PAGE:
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According to Dr. Justin O’Connor, culture is at the heart of what it means to be human. But twenty-five years ago, the British government rebranded art and culture as 'creative industries', valued for their economic contribution, and set out to launch the UK as the creative workshop of a globalised world. Where does that leave art and culture now? …
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Whether you are a commuter weighing options of taking the bus vs walking to get you to work on time or a military general leading troops into war, risk is something we deal with every day. Even the most cautious of us can’t opt out—the question is always which risks to take to maximize our results. But how do we know which path is correct? Enter Al…
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Labor and race have shared a complex, interconnected history in America. For decades, key aspects of work—from getting a job to workplace norms to advancement and mobility—ignored and failed Black people. While explicit discrimination no longer occurs, and organizations make internal and public pledges to honor and achieve “diversity,” inequities p…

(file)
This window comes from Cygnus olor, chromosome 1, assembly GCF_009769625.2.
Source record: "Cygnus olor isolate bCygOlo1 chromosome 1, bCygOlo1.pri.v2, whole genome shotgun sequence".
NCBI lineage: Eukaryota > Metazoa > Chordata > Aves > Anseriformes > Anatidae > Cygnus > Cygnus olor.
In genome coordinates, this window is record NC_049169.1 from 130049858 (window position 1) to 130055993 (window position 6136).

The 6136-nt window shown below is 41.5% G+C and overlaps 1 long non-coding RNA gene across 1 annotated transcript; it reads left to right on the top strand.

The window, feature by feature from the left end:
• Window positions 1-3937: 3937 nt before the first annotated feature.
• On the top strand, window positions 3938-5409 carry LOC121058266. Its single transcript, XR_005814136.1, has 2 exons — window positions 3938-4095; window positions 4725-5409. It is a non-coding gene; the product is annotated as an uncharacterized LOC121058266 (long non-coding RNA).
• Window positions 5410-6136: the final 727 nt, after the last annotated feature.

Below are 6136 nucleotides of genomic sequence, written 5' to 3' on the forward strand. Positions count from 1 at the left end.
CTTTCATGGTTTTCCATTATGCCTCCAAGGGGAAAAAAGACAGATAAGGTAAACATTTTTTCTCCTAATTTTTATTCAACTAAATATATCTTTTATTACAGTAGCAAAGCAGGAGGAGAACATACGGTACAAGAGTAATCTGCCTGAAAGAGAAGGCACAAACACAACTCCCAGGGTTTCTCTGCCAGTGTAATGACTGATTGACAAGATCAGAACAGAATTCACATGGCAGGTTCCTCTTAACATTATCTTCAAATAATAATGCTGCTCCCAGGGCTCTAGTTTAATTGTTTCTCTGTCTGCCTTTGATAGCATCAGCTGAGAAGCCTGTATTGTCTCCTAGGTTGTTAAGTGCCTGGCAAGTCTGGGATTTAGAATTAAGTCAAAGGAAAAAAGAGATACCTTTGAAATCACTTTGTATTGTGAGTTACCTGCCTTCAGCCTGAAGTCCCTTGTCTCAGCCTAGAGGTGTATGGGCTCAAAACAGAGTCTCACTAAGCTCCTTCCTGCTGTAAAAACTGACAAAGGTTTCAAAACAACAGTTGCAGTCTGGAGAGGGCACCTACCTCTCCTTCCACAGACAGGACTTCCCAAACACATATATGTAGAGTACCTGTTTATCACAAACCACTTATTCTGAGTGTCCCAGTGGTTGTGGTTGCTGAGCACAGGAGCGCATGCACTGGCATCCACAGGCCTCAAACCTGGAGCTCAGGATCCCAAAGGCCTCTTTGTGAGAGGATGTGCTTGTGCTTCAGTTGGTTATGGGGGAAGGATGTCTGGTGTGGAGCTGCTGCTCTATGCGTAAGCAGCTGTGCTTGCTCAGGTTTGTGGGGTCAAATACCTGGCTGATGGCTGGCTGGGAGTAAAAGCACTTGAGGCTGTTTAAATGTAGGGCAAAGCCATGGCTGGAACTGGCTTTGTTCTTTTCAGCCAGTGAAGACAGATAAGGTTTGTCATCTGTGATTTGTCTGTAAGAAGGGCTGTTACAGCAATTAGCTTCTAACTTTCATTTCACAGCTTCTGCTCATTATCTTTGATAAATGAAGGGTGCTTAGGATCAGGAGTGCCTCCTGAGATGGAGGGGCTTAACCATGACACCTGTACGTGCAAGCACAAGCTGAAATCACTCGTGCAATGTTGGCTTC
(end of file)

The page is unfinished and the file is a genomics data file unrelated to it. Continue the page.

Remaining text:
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The creation of the postwar welfare state in Great Britain did not represent the logical progression of governmental policy over a period of generations. As George R. Boyer details in The Winding Road to the Welfare State: Economic Insecurity and Social Welfare Policy in Britain (Princeton University Press, 2019), it only emerged after decades of d…
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In a conversation on U.S. climate policy, Junior Podcast Editor Moritz Ludwig (MPP ’25) and Trevor Higgins, Senior Vice President of the Energy and Environment Department at the Center for American Progress and Adjunct Professor at the McCourt School of Public Policy, talk about the Biden administration’s efforts to curb greenhouse gas emissions. C…
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David Pozen is the Charles Keller Beekman Professor of Law at Columbia Law School and the author of the new book, The Constitution of the War on Drugs (Oxford UP, 2024). An expert in constitutional law, Pozen argues that the drug war has been an unmitigated disaster, in terms of money, efficacy, and human rights. But even as activists peel off the …